|Publication number||US4802172 A|
|Application number||US 07/019,583|
|Publication date||Jan 31, 1989|
|Filing date||Feb 27, 1987|
|Priority date||Feb 28, 1986|
|Also published as||CA1265621A, CA1265621A1, DE3772406D1, EP0234577A1, EP0234577B1|
|Publication number||019583, 07019583, US 4802172 A, US 4802172A, US-A-4802172, US4802172 A, US4802172A|
|Inventors||Tadashi Fukami, Shinya Ozaki, Kentaro Odaka|
|Original Assignee||Sony Corporation|
|Export Citation||BiBTeX, EndNote, RefMan|
|Patent Citations (4), Referenced by (17), Classifications (13), Legal Events (5)|
|External Links: USPTO, USPTO Assignment, Espacenet|
The present invention relates to a decoding apparatus and, more particularly, to an apparatus for decoding error correction coded data.
An apparatus for recording and reproducing digital audio signals (referred to as PCM signals) by a pair of rotary heads is disclosed in, for example, U.S. Pat. No. 4,523,237 by the same applicant as the present invention. In that apparatus an error correction code is used such that the PCM signals of the amount to be recorded and reproduced by one rotary head are arranged in a matrix form, an error correction coding process C1 is performed for each PCM signal arranged in the vertical direction of the matrix arrangement, and an error correction coding process C2 is executed for each PCM signal arranged in the lateral direction of the matrix arrangement. The PCM signal which was subjected to the error correction coding process and the vertically arranged check symbol of the error correction code C1 is recorded and reproduced as a unit. Similarly, the PCM signal which was subjected to the error correction coding process and the vertically arranged check symbol of the error correction code C2 is also recorded and reproduced as a unit. To error correct the reproduced signal, decoding of the error correction code C.sub. 1 (C1 decoding) is performed and the decoding of the error correction code C2 (C2 decoding) is then executed.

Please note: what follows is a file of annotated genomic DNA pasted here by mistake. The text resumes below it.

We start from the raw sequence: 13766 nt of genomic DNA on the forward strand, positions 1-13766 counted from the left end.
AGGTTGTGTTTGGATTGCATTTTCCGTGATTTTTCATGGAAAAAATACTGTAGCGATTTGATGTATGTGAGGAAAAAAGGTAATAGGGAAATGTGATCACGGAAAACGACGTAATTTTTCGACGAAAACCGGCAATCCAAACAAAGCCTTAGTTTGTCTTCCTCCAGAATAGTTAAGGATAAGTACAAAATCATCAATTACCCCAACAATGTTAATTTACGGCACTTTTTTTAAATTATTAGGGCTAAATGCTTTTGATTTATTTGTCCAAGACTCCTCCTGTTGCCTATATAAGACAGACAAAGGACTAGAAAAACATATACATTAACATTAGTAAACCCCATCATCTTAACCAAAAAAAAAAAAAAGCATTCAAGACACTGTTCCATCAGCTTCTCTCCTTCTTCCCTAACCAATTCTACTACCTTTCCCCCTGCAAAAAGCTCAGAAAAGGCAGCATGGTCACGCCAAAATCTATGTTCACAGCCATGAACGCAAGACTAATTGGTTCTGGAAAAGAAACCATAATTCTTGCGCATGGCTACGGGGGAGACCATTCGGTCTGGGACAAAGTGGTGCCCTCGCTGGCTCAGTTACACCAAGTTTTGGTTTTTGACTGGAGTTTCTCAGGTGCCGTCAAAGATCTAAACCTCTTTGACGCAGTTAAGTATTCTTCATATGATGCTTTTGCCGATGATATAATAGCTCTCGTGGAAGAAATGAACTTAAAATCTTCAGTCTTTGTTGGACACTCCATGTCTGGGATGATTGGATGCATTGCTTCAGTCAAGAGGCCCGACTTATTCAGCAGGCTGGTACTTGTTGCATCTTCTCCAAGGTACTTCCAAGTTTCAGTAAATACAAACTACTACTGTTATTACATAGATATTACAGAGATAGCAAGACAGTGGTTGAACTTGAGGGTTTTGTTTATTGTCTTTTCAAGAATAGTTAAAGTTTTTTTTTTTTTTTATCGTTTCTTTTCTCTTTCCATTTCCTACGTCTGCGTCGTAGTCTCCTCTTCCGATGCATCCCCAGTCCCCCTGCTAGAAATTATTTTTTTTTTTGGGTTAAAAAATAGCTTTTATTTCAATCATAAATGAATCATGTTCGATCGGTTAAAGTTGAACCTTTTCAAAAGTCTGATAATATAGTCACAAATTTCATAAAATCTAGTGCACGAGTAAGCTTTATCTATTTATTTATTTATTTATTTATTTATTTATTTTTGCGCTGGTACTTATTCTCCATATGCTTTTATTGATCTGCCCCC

When performing the C1 and C2 decoding, one matrix and the corresponding reproduced data are written into the buffer memory. Next, the data read out of the buffer memory for each series of the code C1 is subjected to the error correcting process and a corrected data and the pointer indicative of the presence or absence of errors are written into the buffer memory (C1 decoding). The data which is stored in the buffer memory and was subjected to the C1 decoding and the pointer are read out for each series of the code C2, the data which was read out is subjected to the error correcting process, and the corrected data and the pointer are written into the buffer memory (C2 decoding). The PCM data which was subjected to C1 and C2 decoding and the pointers are finally read out of the buffer memory in accordance with the inherent order of the data and the error data is interpolated by an interpolating circuit in a known manner.
In the foregoing decoding processes, after the reproduced data was once stored into the buffer memory, the C1 decoding and C2 decoding are executed. However, it takes a predetermined period of time to perform the C1 and C2 decoding. If the decoding is performed after the reproduced data was once stored into the buffer memory, the decoding cannot be sufficiently executed.
It is, therefore, an object of the present invention to provide a decoding apparatus which can prevent the corrected PCM data or pointers stored in a buffer memory from being broken by the reproduced data.